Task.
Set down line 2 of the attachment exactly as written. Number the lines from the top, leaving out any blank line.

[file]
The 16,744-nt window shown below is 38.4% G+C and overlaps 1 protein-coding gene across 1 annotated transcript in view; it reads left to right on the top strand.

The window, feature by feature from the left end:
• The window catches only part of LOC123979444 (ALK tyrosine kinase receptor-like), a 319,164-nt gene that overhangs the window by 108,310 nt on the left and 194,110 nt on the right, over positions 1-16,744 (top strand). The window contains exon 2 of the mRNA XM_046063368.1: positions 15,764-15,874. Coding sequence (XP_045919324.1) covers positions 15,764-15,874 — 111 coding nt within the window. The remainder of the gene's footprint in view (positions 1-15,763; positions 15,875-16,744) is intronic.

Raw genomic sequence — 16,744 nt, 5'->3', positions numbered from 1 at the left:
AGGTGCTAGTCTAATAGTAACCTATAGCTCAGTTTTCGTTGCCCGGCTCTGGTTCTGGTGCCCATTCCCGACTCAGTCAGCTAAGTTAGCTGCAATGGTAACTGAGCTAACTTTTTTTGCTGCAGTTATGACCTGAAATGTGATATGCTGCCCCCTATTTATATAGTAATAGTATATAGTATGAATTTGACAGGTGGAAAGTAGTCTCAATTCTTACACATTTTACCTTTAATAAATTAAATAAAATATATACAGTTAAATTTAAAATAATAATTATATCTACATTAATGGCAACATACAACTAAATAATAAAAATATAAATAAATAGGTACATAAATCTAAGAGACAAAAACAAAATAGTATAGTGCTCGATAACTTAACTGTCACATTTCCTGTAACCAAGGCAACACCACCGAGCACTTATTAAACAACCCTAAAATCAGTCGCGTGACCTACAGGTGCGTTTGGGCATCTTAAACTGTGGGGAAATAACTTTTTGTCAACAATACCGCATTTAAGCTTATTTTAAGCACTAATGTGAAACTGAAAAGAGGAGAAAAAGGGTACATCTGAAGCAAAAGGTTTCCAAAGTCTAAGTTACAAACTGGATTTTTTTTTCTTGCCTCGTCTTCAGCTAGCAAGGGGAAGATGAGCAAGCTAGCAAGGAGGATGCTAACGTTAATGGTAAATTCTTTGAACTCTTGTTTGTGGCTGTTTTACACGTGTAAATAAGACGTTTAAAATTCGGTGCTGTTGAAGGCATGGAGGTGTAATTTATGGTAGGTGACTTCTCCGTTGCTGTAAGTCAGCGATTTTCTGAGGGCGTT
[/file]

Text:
The window, feature by feature from the left end: